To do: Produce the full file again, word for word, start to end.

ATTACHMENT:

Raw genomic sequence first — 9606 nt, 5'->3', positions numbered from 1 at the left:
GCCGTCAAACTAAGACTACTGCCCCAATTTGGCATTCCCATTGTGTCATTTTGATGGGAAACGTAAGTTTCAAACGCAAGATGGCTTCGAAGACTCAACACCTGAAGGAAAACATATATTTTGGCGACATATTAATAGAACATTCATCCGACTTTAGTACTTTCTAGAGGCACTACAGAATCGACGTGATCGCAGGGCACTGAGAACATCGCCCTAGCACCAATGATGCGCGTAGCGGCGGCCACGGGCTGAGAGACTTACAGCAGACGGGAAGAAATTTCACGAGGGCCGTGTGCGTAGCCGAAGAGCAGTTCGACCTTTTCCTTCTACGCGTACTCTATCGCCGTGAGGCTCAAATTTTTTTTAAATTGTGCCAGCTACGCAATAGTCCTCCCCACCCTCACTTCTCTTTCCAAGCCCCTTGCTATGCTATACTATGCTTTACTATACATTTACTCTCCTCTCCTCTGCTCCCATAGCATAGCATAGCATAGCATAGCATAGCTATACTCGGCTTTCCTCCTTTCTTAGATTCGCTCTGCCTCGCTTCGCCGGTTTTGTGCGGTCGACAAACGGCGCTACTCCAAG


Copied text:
Raw genomic sequence first — 9606 nt, 5'->3', positions numbered from 1 at the left:
GCCGTCAAACTAAGACTACTGCCCCAATTTGGCATTCCCATTGTGTCATTTTGATGGGAAACGTAAGTTTCAAACGCAAGATGGCTTCGAAGACTCAACACCTGAAGGAAAACATATATTTTGGCGACATATTAATAGAACATTCATCCGACTTTAGTACTTTCTAGAGGCACTACAGAATCGACGTGATCGCAGGGCACTGAGAACATCGCCCTAGCACCAATGATGCGCGTAGCGGCGGCCACGGGCTGAGAGACTTACAGCAGACGGGAAGAAATTTCACGAGGGCCGTGTGCGTAGCCGAAGAGCAGTTCGACCTTTTCCTTCTACGCGTACTCTATCGCCGTGAGGCTCAAATTTTTTTTAAATTGTGCCAGCTACGCAATAGTCCTCCCCACCCTCACTTCTCTTTCCAAGCCCCTTGCTATGCTATACTATGCTTTACTATACATTTACTCTCCTCTCCTCTGCTCCCATAGCATAGCATAGCATAGCATAGCATAGCTATACTCGGCTTTCCTCCTTTCTTAGATTCGCTCTGCCTCGCTTCGCCGGTTTTGTGCGGTCGACAAACGGCGCTACTCCAAG